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The readiness of American allies worldwide and numerous major Asia-Pacific countries to ignore Washington’s objections and sign on to the Chinese-led Asian Infrastructure Investment Bank (AIIB) isn’t just a major diplomatic embarrassment for the Obama administration. It also exposes the dangerous naivete of U.S. expectations of how the Pacific rim trade agreement being sought by the president will function.

According to President Obama, the American-spearheaded Trans-Pacific Partnership (TPP) trade deal is needed largely to prevent China and its often free market-unfriendly objectives from dominating the process of writing the rules that govern commerce in one of the world’s most economically vibrant regions. But the folly of faith in international rules should be more painfully obvious than ever from the rush of so many countries to join a regional economic development bank created precisely to marginalize the transparency, environmental and other standards imposed on aid spending by existing, Western-dominated institutions.

It’s true that Asian and other developing countries have long objected to their limited role in the World Bank, International Monetary Fund, and similar institutions. But their main objections are that being outvoted has meant a curbing of their access to resources by requirements of financial and policy controls aimed at ensuring adequate efficiency and sustainability. In other words, results have mattered far more to them than rules.

As for the wealthier countries that have signed on to this Chinese initiative, they’ve clearly been motivated by the lure of contracts that could juice their stagnant economies. Britain’s government and many analysts believe that the presence of European countries and Australia can maximize the odds that the AIIB will operate responsibly. But these countries could already look to existing institutions for lending based on good governance and balanced priorities (not that these institutions have been perfect by these measures). With so much opportunity at stake, will the growth- and jobs-starved Europeans and Australians really challenge – and therefore complicate – Chinese-style procedures?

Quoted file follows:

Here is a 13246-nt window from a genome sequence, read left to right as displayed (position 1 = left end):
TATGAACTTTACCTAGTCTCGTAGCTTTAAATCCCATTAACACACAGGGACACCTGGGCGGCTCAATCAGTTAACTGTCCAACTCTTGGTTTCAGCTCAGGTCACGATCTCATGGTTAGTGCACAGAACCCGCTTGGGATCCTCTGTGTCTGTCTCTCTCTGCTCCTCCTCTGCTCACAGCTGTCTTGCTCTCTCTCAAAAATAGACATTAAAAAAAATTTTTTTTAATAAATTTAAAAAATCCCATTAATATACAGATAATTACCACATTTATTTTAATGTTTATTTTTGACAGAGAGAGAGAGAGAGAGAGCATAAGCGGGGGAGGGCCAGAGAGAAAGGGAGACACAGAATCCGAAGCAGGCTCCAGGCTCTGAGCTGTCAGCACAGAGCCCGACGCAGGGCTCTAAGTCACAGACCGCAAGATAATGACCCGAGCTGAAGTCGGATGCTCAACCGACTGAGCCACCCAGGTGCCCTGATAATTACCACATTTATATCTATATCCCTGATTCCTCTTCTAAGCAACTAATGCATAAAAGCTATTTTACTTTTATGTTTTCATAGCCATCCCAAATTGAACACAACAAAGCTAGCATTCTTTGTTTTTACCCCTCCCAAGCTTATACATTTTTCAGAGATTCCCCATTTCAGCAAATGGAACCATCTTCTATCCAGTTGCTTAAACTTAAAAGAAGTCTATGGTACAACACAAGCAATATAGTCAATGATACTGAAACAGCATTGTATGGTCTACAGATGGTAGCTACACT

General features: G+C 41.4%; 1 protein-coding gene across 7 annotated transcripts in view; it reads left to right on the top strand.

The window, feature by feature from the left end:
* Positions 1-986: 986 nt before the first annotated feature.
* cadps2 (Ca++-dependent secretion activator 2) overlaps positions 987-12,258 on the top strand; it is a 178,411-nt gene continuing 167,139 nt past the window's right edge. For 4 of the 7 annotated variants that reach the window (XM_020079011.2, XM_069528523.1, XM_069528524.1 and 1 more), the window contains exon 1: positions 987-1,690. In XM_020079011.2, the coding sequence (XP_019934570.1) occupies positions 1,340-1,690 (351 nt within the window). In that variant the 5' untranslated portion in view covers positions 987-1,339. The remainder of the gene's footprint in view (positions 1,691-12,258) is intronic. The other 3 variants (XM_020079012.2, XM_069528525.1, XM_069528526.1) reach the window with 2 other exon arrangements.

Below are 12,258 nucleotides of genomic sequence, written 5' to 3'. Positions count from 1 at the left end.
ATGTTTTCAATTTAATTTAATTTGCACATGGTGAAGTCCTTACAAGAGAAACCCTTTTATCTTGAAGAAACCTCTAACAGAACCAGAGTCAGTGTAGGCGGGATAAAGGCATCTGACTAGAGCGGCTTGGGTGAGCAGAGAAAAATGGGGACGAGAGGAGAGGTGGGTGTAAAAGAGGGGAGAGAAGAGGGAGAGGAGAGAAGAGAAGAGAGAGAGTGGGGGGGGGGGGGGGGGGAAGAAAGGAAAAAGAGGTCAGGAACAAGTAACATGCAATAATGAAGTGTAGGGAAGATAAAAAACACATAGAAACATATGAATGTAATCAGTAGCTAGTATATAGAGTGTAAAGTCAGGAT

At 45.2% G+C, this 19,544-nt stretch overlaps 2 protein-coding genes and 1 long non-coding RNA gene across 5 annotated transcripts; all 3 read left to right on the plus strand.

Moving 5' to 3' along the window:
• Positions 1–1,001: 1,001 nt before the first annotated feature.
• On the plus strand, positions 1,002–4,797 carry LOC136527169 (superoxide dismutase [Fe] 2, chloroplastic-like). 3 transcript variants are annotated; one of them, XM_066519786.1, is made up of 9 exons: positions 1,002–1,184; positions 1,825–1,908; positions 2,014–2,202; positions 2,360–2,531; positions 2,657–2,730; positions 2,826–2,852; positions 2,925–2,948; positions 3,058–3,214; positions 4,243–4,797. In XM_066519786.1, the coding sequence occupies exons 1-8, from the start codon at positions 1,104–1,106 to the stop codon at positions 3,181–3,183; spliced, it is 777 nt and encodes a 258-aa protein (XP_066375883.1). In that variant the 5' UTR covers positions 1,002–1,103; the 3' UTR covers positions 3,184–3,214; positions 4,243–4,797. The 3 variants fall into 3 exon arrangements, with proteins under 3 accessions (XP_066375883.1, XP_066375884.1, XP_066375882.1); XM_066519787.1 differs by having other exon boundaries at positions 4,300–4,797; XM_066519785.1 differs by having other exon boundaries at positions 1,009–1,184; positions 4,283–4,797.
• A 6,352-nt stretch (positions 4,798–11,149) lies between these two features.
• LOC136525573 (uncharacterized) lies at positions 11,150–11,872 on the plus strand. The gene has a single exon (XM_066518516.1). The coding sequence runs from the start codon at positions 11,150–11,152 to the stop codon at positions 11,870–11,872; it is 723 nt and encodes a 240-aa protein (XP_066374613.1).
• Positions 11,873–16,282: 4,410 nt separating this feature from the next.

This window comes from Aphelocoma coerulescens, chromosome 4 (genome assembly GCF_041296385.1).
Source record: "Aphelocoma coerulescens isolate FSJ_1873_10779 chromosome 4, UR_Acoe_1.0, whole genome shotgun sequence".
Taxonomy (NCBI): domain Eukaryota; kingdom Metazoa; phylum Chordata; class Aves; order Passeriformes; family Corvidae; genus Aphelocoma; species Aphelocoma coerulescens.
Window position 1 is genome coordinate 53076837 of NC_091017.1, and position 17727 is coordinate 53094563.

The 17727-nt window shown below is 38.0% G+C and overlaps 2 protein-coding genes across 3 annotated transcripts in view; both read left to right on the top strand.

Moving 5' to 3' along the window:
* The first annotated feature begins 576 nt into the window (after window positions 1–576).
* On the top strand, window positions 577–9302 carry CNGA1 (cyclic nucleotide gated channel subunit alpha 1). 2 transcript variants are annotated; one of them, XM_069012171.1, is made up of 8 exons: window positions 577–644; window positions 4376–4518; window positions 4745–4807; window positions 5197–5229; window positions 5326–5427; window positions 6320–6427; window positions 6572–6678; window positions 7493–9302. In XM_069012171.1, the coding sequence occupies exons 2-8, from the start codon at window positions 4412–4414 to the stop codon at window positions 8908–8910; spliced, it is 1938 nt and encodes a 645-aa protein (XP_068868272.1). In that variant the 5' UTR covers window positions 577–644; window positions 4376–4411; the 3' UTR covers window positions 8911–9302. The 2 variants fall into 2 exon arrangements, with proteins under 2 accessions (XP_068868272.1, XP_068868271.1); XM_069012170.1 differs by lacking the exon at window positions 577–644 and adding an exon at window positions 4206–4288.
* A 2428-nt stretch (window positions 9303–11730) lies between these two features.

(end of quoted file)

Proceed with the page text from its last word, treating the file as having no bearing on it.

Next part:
Australia and several new AIIB participants would also be among the first round of TPP signatories. Moreover, other new AIIB members, like Korea and China itself, are knocking on the door. Mr. Obama’s comments on the Pacific trade deal’s rule-making benefits for America appear to be based on one of two equally illogical propositions.

The first is that once in TPP, these other members will suddenly drop their “anything for a buck” mentality and rediscover their devotion to strong procedures. (In the case of TPP’s Asian members, the belief seems to be that they will convert to rules-based priorities despite rejecting this approach to governing for their entire histories.) The second is that whatever priorities the majority of TPP members bring to its bargaining tables and dispute-resolution systems, the United States will be able to sell them on the superiority of stringent rules and all of the openness and market orientation they foster.

The good news for Americans is that their country retains ample capacity to shape commerce around the Pacific rim to its liking – and in a way that can prevent the reemergence of the historic global trade imbalances that helped trigger the financial crisis and its painful aftermath. As the most important final market for much of what’s produced by export-dependent Asia-Pacific countries, the United States can use its economic power to ensure mutually beneficial, sustainable trade and investment. The bad news is that the president seems ignorant of America’s advantages, and clueless that the TPP can only weaken, not strengthen them.